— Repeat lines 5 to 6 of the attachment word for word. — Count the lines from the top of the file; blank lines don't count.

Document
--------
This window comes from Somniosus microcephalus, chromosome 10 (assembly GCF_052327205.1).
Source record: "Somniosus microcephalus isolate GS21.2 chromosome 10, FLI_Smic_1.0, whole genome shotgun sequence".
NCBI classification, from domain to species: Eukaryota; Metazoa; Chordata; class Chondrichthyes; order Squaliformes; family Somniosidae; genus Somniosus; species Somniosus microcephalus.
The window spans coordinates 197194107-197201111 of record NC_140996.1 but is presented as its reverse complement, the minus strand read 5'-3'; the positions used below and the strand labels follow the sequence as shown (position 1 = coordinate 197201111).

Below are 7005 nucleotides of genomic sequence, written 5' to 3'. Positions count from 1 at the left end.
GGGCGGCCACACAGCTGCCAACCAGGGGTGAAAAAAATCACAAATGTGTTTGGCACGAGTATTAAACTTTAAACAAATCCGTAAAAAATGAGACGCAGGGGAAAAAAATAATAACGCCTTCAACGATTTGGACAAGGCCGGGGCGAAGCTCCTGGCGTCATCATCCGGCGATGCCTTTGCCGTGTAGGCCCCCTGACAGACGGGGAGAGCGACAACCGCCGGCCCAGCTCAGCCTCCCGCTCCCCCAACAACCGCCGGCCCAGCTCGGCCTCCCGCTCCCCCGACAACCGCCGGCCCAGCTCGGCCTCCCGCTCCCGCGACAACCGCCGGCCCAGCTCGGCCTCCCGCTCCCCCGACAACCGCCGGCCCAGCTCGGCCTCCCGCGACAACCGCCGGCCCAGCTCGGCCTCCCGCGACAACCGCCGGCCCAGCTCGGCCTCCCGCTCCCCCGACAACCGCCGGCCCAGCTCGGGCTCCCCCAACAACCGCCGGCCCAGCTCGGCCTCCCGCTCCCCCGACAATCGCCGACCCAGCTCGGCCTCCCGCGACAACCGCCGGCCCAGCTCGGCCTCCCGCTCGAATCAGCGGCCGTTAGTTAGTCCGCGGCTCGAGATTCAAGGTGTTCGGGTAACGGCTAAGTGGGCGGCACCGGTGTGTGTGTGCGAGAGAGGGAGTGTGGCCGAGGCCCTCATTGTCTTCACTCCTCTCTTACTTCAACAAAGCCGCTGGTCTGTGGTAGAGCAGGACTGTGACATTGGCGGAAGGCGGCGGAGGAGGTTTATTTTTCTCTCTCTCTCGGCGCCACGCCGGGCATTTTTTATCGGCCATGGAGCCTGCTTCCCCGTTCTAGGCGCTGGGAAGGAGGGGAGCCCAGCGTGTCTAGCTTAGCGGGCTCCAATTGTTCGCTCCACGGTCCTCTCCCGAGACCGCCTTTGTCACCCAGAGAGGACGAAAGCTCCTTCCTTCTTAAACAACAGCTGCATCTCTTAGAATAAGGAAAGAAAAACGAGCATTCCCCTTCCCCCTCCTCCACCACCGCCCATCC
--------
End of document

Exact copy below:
Below are 7005 nucleotides of genomic sequence, written 5' to 3'. Positions count from 1 at the left end.
GGGCGGCCACACAGCTGCCAACCAGGGGTGAAAAAAATCACAAATGTGTTTGGCACGAGTATTAAACTTTAAACAAATCCGTAAAAAATGAGACGCAGGGGAAAAAAATAATAACGCCTTCAACGATTTGGACAAGGCCGGGGCGAAGCTCCTGGCGTCATCATCCGGCGATGCCTTTGCCGTGTAGGCCCCCTGACAGACGGGGAGAGCGACAACCGCCGGCCCAGCTCAGCCTCCCGCTCCCCCAACAACCGCCGGCCCAGCTCGGCCTCCCGCTCCCCCGACAACCGCCGGCCCAGCTCGGCCTCCCGCTCCCGCGACAACCGCCGGCCCAGCTCGGCCTCCCGCTCCCCCGACAACCGCCGGCCCAGCTCGGCCTCCCGCGACAACCGCCGGCCCAGCTCGGCCTCCCGCGACAACCGCCGGCCCAGCTCGGCCTCCCGCTCCCCCGACAACCGCCGGCCCAGCTCGGGCTCCCCCAACAACCGCCGGCCCAGCTCGGCCTCCCGCTCCCCCGACAATCGCCGACCCAGCTCGGCCTCCCGCGACAACCGCCGGCCCAGCTCGGCCTCCCGCTCGAATCAGCGGCCGTTAGTTAGTCCGCGGCTCGAGATTCAAGGTGTTCGGGTAACGGCTAAGTGGGCGGCACCGGTGTGTGTGTGCGAGAGAGGGAGTGTGGCCGAGGCCCTCATTGTCTTCACTCCTCTCTTACTTCAACAAAGCCGCTGGTCTGTGGTAGAGCAGGACTGTGACATTGGCGGAAGGCGGCGGAGGAGGTTTATTTTTCTCTCTCTCTCGGCGCCACGCCGGGCATTTTTTATCGGCCATGGAGCCTGCTTCCCCGTTCTAGGCGCTGGGAAGGAGGGGAGCCCAGCGTGTCTAGCTTAGCGGGCTCCAATTGTTCGCTCCACGGTCCTCTCCCGAGACCGCCTTTGTCACCCAGAGAGGACGAAAGCTCCTTCCTTCTTAAACAACAGCTGCATCTCTTAGAATAAGGAAAGAAAAACGAGCATTCCCCTTCCCCCTCCTCCACCACCGCCCATCC